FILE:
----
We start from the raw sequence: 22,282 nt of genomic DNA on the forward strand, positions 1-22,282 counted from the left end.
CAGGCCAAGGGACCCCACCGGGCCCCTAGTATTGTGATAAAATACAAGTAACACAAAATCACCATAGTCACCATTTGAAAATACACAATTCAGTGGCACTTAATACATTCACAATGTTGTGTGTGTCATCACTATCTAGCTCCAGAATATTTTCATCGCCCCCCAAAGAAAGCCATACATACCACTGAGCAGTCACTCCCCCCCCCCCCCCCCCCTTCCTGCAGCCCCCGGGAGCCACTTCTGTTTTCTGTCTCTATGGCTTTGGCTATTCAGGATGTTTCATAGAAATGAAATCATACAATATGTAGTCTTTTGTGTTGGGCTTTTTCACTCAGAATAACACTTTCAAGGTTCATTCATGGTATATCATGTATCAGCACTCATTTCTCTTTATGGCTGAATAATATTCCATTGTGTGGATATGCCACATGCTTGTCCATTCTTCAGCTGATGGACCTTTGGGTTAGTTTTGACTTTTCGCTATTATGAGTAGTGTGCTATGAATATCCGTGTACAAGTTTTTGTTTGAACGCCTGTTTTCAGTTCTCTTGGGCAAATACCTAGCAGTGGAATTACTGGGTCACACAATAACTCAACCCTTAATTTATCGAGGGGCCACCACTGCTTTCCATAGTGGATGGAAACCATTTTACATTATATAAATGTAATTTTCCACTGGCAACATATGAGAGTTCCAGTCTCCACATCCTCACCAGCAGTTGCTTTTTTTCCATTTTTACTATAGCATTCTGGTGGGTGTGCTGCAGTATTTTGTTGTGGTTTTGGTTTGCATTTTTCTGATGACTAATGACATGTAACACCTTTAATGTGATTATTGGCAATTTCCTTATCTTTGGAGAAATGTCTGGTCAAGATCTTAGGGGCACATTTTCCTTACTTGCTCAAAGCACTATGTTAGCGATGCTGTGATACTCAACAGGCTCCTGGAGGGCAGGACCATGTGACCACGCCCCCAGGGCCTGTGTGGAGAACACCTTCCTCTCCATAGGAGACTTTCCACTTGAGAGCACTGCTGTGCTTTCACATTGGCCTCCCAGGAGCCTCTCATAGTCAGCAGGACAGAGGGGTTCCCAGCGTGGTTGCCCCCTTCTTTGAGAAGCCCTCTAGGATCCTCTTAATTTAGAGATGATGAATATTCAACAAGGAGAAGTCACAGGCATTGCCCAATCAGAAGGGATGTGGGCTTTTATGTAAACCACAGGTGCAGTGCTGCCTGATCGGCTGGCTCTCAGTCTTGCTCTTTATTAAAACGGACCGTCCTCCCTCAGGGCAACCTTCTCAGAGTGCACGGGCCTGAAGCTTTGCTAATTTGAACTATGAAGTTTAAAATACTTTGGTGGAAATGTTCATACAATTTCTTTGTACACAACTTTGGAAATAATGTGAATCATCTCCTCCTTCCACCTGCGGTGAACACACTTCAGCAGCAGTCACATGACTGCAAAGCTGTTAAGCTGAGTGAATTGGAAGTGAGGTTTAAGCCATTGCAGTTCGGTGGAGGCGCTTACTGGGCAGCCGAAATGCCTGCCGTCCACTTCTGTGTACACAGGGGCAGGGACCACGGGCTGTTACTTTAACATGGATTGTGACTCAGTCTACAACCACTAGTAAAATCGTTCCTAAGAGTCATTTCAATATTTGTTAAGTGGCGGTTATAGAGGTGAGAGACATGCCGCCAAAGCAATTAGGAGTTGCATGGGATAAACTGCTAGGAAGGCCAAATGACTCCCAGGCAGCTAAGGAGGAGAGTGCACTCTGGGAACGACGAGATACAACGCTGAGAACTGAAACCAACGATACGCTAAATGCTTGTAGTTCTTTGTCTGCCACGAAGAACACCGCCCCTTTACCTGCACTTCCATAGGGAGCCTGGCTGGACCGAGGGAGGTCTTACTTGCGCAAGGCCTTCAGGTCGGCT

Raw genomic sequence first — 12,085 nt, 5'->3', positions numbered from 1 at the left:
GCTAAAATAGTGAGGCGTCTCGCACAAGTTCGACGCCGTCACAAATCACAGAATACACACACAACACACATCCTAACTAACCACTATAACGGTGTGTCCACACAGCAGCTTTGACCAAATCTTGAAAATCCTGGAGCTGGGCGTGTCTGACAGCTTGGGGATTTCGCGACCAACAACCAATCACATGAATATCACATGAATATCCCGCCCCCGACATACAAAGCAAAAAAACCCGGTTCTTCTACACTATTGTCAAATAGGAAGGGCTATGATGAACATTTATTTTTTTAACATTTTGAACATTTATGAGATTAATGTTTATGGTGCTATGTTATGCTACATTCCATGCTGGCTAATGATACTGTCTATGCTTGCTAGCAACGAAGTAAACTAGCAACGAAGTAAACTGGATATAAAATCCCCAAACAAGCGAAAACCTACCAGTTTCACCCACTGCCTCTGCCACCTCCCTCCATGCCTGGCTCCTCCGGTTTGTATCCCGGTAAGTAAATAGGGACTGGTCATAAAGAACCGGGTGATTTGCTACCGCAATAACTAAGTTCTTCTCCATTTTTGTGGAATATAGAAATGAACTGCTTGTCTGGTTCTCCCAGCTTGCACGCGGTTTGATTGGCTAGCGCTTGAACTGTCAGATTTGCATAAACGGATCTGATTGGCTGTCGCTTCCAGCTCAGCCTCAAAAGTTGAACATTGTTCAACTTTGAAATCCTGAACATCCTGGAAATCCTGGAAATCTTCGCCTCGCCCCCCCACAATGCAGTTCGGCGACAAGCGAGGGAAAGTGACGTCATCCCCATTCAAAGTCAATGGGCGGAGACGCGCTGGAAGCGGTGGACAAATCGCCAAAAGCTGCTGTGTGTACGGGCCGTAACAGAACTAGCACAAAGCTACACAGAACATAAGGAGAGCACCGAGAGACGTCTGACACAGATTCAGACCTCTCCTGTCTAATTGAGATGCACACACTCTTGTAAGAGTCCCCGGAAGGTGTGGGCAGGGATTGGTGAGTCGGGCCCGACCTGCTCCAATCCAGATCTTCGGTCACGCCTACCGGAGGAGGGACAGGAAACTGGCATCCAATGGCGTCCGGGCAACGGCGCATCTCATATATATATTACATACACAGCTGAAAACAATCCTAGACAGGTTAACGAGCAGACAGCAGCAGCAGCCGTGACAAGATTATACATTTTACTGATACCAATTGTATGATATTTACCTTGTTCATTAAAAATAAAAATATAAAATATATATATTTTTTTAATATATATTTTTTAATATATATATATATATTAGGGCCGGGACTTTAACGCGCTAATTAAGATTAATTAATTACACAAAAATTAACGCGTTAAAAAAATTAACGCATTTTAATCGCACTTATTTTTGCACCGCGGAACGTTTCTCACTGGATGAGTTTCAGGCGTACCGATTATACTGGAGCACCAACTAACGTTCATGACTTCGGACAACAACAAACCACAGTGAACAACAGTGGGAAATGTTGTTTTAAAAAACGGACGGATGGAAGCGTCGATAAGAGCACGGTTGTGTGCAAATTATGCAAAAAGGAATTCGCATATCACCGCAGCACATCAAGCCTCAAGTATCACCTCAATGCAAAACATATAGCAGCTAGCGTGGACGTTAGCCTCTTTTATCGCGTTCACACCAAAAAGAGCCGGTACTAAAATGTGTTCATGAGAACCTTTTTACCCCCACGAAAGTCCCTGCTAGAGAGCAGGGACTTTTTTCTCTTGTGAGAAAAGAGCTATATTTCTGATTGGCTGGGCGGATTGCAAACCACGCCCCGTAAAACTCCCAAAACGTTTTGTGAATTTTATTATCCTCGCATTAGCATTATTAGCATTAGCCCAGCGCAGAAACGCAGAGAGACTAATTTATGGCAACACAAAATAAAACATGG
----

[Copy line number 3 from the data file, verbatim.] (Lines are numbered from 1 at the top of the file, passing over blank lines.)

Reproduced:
Raw genomic sequence first — 12,085 nt, 5'->3', positions numbered from 1 at the left: